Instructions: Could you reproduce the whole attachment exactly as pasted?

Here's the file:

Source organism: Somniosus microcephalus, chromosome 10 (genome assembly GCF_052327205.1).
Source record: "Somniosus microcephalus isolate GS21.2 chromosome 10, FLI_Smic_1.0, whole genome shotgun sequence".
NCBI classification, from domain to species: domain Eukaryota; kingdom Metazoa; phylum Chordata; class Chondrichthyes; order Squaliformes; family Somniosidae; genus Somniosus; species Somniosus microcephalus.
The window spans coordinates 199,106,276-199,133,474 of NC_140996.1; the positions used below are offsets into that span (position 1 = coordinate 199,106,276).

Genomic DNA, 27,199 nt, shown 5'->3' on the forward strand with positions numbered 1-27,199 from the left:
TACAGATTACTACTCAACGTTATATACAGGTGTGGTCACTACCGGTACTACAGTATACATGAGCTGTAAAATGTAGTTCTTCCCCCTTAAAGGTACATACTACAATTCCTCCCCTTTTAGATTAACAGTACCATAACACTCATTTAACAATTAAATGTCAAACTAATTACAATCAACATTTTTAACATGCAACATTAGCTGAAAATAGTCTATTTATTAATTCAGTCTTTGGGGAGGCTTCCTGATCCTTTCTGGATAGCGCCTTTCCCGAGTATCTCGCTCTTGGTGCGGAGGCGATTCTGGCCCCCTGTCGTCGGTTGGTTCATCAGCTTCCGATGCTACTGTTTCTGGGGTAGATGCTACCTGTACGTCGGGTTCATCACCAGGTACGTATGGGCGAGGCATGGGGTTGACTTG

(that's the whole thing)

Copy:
Source organism: Somniosus microcephalus, chromosome 10 (genome assembly GCF_052327205.1).
Source record: "Somniosus microcephalus isolate GS21.2 chromosome 10, FLI_Smic_1.0, whole genome shotgun sequence".
NCBI classification, from domain to species: domain Eukaryota; kingdom Metazoa; phylum Chordata; class Chondrichthyes; order Squaliformes; family Somniosidae; genus Somniosus; species Somniosus microcephalus.
The window spans coordinates 199,106,276-199,133,474 of NC_140996.1; the positions used below are offsets into that span (position 1 = coordinate 199,106,276).

Genomic DNA, 27,199 nt, shown 5'->3' on the forward strand with positions numbered 1-27,199 from the left:
TACAGATTACTACTCAACGTTATATACAGGTGTGGTCACTACCGGTACTACAGTATACATGAGCTGTAAAATGTAGTTCTTCCCCCTTAAAGGTACATACTACAATTCCTCCCCTTTTAGATTAACAGTACCATAACACTCATTTAACAATTAAATGTCAAACTAATTACAATCAACATTTTTAACATGCAACATTAGCTGAAAATAGTCTATTTATTAATTCAGTCTTTGGGGAGGCTTCCTGATCCTTTCTGGATAGCGCCTTTCCCGAGTATCTCGCTCTTGGTGCGGAGGCGATTCTGGCCCCCTGTCGTCGGTTGGTTCATCAGCTTCCGATGCTACTGTTTCTGGGGTAGATGCTACCTGTACGTCGGGTTCATCACCAGGTACGTATGGGCGAGGCATGGGGTTGACTTG